In the early chapters of the book Dr. Thomas is making the claim that societies flourished when they became complex enough to include elders. One of the specific elder roles was, and still is, the transmission of culture. A 21st century example is found in the magazine Natural History where Sarah Grey Thomason describes the heroic contributions of John Peter Paul. (The title of the article is At a Loss for Words, in case you have to search for it.) Paul, a ninety-one year old elder in Montana, puts the welfare of his tribal language, Salish–Pend d’Oreille, above his own health.

But major sacrifices are not necessarily a requirement. Just telling family stories makes us part of the process. I've loved hearing about how my grandmother, Bessie Bruner, always made a wreath when someone in Round Praire (Texas) passed on. No one died without notice, without flowers. Knowing that makes a difference in how I choose to live.

Other elder roles are also Big. It turns out that all this doting on our grandchildren is marvelous, not only for them, but for the whole society. Read all about it in What Are Old People For? And check out that picture of my grandson, Eli. I'm sure he is destined for Carnegie Hall.

Hank Mattimore, blogging at yagrowsoryadies, has his own take on Thomas's book. Check it out.

Tuesday, December 4, 2007

Action and Other Antidotes

Don't it always seem to go, that you don't know what you've got till it's gone......*

I don't think of myself as a highly sensitive person but reading Naomi Wolf's The End of America: Letter of Warning to a Young Patriot sent me into despair. I put it aside while I considered how to stay informed without becoming depressed. Here is what I came up with:

1) I recognized that the fear I was feeling about losing freedom was similar (identical?) to the fear that is driving those who would pass laws to protect us from The Terrorists. They are as worried for their children, and grandchildren, as I am. Just feeling that empathy was enough to add some perspective.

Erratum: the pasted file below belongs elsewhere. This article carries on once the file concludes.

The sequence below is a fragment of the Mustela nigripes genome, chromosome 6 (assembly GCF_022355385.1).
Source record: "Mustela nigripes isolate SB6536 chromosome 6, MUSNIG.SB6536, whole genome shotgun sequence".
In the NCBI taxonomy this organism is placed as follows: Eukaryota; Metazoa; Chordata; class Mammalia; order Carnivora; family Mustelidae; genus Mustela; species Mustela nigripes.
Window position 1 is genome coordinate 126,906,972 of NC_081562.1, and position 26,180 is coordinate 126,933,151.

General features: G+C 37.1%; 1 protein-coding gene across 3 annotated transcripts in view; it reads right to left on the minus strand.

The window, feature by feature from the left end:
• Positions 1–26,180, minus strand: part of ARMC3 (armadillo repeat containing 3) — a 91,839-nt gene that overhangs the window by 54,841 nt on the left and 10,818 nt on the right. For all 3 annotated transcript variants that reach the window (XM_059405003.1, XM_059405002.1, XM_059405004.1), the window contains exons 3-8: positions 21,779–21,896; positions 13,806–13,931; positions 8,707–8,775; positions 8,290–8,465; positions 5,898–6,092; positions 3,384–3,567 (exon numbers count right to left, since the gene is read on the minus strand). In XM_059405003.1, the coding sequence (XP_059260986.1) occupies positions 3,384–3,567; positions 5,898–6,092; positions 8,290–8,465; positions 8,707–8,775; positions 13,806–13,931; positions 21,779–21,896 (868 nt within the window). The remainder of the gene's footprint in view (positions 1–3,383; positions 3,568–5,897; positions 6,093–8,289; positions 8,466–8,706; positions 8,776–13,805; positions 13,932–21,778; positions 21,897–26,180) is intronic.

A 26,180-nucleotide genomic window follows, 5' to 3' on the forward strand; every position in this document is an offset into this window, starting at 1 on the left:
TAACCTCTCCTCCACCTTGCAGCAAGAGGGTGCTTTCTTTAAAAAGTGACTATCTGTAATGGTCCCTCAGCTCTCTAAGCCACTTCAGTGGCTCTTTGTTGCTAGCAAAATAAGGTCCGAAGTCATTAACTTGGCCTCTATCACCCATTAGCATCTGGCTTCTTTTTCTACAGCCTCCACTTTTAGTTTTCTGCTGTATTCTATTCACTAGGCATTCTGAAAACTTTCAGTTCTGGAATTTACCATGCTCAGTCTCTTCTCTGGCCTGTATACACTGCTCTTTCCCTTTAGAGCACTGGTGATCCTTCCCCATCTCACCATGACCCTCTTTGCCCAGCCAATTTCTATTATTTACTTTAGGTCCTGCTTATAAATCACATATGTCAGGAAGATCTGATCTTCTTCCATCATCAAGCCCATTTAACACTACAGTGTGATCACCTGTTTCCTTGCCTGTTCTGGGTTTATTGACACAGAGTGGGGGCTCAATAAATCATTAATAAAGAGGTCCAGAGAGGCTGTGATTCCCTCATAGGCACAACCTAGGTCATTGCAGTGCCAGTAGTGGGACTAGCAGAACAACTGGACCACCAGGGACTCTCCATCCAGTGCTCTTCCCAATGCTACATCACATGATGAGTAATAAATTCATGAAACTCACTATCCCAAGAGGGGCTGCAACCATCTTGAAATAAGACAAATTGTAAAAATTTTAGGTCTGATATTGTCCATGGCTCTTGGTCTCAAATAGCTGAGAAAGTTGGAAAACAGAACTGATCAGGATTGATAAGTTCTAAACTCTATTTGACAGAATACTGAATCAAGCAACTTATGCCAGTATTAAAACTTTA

2) Perspective was what I needed. I had focused too tightly on the spectre of Big Brother. My wonderful NIA teacher, Rachael Resch, reminded me that we should always hold something we love in mind. When I was little my mother would sit with me if I was scared, usually at bedtime. She would quote from the Bible, "What so ever things are beautiful, what so ever things are pure, think on these things." OK, so there is a power grab by the neocons, but good things are happening too. I pictured the wonderful time I'd had in Boston with my daughter Sally and grandchildren, Eli and Evelyn (cartwheel above). And the warm Thanksgiving with my son Fred, his wife Amy, and Sam's daughter, Jennifer, in Eugene. I picked up my Gratitude Journal.

3) I also needed to take political action. Nothing like a dose of helplessness to fuel a bleak mood. So I wrote a letter to the editor regarding Senate Bill 1959. I took a copy of the bill to a friend who teaches government at Ashland High School, so he could talk with his students about it. Plus I offered to mentor a senior project regarding governmental moves toward dictatorship as outlined in Wolf's book. And I left a copy of the book for his class. And I asked our library to get a copy. And I called/faxed the members of the Homeland Security and Government Affairs registering my opposition to S 1959. Whew!

You can read a summary of Wolf's 10 steps to close down an open society here, or watch an excellent interview with Wolf posted on Time Goes By and read more about S 1959, the Thought Crime bill. You can download a copy of the introduction to The End of America here. I encourage you to buy a copy if you can. Give them for Christmas!

We've been warned. Let it fuel something positive.

*Joni Mitchell, Big Yellow Taxi